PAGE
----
Both versions might cost nearly a quarter of a million pounds, but rival brands can’t compete with what the GTC4 offers – this is a Ferrari you really can use every day. Compared to your usual four-seat family car, it’ll be expensive to run, too, but with upgraded interior technology compared to its FF predecessor, the new GTC4 Lusso is not only more comfortable and a more able sports car, but it’s also brought Ferrari right back to the cutting edge in terms of connectivity.
Engines, performance and drive
Ferrari has turned to turbocharging with its latest models, as both the California T and 488 GTB now get turbocharged V8s to ensure they can deliver the performance you’d expect from a Ferrari, but without belching out too much polluting CO2.
And in 2017, Ferrari applied the same trick to its four-seat FF-successor – aptly christening the car GTC4 Lusso T. It still offers the screaming V12 in the more expensive GTC4 Lusso, but the new turbo variant isn't to be sniffed at. In fact, it's a truly incredible piece of engineering. The 3.9-litre twin-turbo V8 will accelerate from 0-62mph in 3.5 seconds and hit 199mph flat out, yet feels almost as intoxicating as the flagship car.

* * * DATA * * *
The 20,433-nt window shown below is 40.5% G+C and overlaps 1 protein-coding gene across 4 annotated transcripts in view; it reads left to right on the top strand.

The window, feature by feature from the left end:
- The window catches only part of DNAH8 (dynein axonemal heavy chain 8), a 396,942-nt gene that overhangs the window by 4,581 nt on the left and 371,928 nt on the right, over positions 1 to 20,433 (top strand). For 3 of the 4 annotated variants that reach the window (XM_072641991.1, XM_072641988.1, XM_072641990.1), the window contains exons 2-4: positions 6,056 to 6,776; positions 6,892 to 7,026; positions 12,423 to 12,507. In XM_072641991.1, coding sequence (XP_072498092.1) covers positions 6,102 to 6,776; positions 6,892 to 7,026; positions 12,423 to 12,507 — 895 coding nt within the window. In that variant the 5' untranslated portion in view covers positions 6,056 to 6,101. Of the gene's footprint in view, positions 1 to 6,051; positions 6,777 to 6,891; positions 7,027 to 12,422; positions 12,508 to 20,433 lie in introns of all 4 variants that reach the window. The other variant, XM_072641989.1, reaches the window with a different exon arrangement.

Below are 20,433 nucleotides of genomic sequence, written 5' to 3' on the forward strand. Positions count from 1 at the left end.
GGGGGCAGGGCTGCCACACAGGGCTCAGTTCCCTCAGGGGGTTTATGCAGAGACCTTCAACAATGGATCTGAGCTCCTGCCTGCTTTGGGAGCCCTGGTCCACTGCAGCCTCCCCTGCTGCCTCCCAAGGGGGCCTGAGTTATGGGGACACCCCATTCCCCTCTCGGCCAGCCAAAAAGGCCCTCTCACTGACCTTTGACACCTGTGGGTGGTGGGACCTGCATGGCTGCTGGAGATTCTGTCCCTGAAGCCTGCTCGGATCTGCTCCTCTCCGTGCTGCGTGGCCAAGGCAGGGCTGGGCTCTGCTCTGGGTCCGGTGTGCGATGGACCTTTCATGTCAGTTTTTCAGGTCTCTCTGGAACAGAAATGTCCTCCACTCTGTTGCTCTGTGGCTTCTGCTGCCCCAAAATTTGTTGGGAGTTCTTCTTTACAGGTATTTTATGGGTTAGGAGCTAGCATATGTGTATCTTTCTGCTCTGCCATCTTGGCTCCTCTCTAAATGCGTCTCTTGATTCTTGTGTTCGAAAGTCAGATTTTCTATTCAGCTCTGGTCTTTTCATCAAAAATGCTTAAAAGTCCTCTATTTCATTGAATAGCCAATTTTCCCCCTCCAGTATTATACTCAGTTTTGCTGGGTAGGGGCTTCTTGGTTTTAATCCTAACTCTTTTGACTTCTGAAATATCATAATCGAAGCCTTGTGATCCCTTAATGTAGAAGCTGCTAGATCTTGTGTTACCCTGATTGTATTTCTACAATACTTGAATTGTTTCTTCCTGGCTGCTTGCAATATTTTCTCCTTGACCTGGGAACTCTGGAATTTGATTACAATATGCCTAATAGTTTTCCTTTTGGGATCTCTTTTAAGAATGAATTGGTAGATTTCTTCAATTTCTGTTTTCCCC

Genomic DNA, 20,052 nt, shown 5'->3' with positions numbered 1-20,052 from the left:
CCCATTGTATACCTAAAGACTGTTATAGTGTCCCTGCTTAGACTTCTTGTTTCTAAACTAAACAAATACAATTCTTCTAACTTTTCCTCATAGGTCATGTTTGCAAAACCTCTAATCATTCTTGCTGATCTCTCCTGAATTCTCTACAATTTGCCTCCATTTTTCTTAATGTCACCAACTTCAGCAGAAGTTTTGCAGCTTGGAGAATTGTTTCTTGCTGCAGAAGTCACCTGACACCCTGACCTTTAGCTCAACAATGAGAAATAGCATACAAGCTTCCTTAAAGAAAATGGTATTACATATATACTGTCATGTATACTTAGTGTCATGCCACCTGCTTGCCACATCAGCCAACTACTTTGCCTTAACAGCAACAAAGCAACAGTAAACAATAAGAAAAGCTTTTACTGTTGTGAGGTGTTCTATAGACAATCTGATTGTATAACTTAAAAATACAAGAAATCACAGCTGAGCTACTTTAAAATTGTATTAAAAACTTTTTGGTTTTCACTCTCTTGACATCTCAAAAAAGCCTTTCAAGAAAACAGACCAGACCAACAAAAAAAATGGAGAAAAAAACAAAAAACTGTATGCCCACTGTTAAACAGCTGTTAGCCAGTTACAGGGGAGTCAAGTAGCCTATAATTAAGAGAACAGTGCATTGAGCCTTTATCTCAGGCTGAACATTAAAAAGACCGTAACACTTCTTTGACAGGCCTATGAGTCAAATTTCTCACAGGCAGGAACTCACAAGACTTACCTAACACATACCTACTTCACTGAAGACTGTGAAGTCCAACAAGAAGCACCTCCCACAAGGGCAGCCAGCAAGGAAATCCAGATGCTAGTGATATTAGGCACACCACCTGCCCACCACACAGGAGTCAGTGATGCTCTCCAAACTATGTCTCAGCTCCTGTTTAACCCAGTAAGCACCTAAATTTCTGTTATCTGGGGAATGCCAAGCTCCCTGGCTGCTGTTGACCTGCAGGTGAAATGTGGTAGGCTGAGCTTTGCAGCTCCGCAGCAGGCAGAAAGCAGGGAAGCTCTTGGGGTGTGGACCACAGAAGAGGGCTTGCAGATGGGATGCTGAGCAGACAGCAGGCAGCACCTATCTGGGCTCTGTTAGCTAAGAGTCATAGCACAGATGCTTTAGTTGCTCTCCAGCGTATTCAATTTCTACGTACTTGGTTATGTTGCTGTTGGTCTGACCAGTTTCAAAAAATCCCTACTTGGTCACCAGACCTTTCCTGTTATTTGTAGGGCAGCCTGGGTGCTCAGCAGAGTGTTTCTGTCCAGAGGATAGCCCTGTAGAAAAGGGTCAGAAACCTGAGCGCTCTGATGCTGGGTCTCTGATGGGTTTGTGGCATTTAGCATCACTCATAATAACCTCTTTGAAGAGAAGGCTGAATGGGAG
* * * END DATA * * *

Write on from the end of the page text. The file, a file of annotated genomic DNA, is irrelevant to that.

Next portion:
The V12 version uses the brand's tried and tested 6.3-litre unit, albeit with a series of upgrades over the engine found in the old FF. It delivers even more performance: power is up to 681bhp, while torque rises to 697Nm.
With launch control and that four-wheel drive traction off the line, the V12 is three-tenths of a second faster to 62mph than the old FF, but only one-tenth quicker than the Lusso T. It’ll romp on to a top speed of 208mph, however, giving you plentiful bragging rights in the pub.
However, it’s the way it does it that’s so appealing. A sizeable 80 per cent of that torque figure is available from as low as 1,750rpm, so although the GTC4 doesn’t shove you in the back like the turbo engine low down in the rev range, there’s still plenty of pulling power if you don’t want to extend the motor too far.